Amjad Saleem, country director of the Islamic development and relief agency Muslim Aid, walked into the weekly meeting of the Consortium of Humanitarian Agencies (CHA) on 4 August 2006 in Colombo looking for urgent help. He walked out with a partnership that has gone beyond national borders in less than two years.
Several days earlier, heavy fighting had broken out between Sri Lankan government forces and the Liberation Tigers of Tamil Eelam (LTTE) in Muttur town, Trincomalee District in eastern Sri Lanka. It forced more than 50,000 people to flee the coastal town 260km northeast of the capital, Colombo.
"We had a presence in Muttur town and we knew what was going on," Saleem told IRIN. "I told the CHA meeting we needed help to deal with the huge emergency."
Help came Saleem's way when his counterpart from the United Methodist Committee on Relief (UMCOR) in Sri Lanka made an immediate pledge to help.
Both agencies had begun working independently in Sri Lanka after the December 2004 tsunami until UMCOR responded to the urgent request by Muslim Aid.
|Two years after Muslim Aid and UMCOR joined forces in relief activities in Sri Lanka, their leaders shake hands following the signing of a historic partnership agreement in London to collaborate in other international relief ventures|
They began working together first in Kantale, a town 40km west of Muttur, where most of the tens of thousands of internally displaced people (IDPs) had congregated. They provided first aid, medicine, safe drinking water and transported the sick to hospitals.
Thereafter, the two organisations collaborated with resources and personnel to help those returning to their damaged homes. Saleem told IRIN that while his organisation put up warehouses and oversaw the distribution of relief, UMCOR procured the relief items for the IDPs.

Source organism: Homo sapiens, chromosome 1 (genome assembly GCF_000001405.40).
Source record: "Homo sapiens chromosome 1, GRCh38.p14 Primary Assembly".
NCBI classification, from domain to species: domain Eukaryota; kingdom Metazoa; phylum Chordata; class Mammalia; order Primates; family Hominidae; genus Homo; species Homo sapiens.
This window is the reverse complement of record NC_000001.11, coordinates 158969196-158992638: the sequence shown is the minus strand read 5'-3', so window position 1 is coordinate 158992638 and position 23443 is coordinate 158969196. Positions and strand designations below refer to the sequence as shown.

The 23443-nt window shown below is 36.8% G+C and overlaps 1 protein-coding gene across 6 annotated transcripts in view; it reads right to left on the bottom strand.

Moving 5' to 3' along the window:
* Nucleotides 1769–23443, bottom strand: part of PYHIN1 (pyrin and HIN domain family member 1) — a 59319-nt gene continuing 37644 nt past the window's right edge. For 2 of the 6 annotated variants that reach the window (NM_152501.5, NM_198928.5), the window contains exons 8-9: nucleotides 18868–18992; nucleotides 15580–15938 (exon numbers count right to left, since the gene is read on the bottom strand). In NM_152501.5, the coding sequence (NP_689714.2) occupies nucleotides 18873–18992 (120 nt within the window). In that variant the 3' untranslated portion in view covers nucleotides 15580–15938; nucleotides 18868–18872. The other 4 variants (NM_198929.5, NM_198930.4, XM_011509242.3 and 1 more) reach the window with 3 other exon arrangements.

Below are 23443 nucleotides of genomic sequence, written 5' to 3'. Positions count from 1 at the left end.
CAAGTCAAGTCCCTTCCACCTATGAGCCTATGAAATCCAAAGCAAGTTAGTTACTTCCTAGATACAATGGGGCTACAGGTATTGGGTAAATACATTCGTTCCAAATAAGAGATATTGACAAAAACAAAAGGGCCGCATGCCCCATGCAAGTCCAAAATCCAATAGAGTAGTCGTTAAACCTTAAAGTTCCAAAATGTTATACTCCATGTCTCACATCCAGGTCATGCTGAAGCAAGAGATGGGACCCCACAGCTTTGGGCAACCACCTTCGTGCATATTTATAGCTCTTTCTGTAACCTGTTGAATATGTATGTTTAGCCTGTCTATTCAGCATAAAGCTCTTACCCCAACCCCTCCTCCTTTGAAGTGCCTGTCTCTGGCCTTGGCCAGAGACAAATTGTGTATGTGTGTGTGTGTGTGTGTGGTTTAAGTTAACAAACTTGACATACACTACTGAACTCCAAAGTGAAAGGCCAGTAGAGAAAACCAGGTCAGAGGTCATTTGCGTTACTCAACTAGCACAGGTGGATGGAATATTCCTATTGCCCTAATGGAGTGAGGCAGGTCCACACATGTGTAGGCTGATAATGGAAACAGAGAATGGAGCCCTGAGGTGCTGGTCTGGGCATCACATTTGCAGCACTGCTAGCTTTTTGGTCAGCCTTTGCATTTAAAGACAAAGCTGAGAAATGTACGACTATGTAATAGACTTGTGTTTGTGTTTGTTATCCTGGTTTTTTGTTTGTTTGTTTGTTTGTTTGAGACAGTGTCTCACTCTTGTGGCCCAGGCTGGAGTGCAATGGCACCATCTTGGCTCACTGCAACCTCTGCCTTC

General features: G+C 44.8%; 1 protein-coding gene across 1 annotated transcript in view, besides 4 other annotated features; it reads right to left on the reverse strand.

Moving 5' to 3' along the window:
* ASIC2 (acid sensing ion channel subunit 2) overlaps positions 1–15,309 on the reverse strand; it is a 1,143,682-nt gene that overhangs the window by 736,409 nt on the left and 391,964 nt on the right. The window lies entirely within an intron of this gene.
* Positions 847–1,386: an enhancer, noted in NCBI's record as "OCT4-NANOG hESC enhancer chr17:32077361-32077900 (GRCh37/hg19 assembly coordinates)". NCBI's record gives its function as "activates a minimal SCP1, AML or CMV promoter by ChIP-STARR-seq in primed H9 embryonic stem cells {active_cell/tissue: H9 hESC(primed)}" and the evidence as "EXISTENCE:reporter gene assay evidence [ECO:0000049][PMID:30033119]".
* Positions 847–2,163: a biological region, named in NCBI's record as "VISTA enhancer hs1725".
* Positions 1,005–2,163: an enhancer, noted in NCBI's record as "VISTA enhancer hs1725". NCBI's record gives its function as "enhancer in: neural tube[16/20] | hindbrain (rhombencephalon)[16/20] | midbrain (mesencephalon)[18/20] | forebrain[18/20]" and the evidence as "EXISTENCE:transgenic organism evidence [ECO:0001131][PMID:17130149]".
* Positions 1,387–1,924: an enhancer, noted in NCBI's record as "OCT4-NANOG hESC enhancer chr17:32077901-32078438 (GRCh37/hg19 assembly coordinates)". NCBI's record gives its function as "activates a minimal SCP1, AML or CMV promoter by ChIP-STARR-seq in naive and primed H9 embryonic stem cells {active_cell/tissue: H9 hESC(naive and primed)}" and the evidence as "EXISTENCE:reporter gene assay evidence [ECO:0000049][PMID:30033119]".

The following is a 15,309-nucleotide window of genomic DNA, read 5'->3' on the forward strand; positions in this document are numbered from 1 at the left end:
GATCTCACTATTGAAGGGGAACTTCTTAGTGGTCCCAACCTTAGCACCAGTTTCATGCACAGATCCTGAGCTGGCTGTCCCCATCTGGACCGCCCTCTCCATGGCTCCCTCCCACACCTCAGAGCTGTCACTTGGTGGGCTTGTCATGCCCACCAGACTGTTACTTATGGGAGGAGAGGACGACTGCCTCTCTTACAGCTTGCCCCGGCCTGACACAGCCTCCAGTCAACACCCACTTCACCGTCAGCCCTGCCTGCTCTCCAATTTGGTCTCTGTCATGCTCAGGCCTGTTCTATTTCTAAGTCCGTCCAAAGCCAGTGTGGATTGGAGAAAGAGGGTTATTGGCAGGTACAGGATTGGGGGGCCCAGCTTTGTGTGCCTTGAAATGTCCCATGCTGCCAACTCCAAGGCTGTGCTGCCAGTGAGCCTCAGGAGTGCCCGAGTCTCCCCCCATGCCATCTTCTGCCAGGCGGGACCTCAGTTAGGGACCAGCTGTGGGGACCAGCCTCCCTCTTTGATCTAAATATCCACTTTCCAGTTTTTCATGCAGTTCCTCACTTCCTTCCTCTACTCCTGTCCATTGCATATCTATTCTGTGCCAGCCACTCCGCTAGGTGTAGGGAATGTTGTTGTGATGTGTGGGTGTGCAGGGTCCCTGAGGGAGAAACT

"UMCOR is the relief arm of the US-based United Methodist Church and provided significant financial and relief assistance," Saleem told IRIN. "Muslim Aid, on the other hand, had a lot of local staffers, a good local network and access to government officials, so we could make working on the ground smoother."
Saleem told IRIN that working together significantly increased relief capabilities and also reduced religious and racial tensions on the ground that had prevented work in some areas.
The partnership allowed the two relief agencies to work in Seruvila, a predominantly Sinhala village south of Muttur, which had been hostile towards foreign relief agencies.
|Since we were Muslim and Christian agencies working together, we could convince the Buddhist religious leaders that there was no hidden agenda and to let us in to help the villagers.|
"The village had not received the attention it deserved and did not trust foreign aid agencies," Saleem said. "But since we were Muslim and Christian agencies working together, we could convince the Buddhist religious leaders that there was no hidden agenda and to let us in to help the villagers."
News of the Sri Lankan partnership soon spread and on 26 June 2007, the organisations entered into an official international agreement in London that facilitated relief worth US$23 million for regions affected by poverty, conflict and war, including Sri Lanka, Indonesia and Bangladesh.
Saleem believes their partnership worked because it was born out of necessity. "The situation on the ground [in Muttur] demanded that agencies work together," he said. "It was not that there was a decision to work in partnership and we searched out locations. The first experience itself taught invaluable lessons on how to work together."
Two years after they began their partnership in a coastal town beset by a sudden surge of violence, the two organisations are in discussions to widen their remit to work in Israel and the occupied Palestinian territories with local partners there, Saleem said.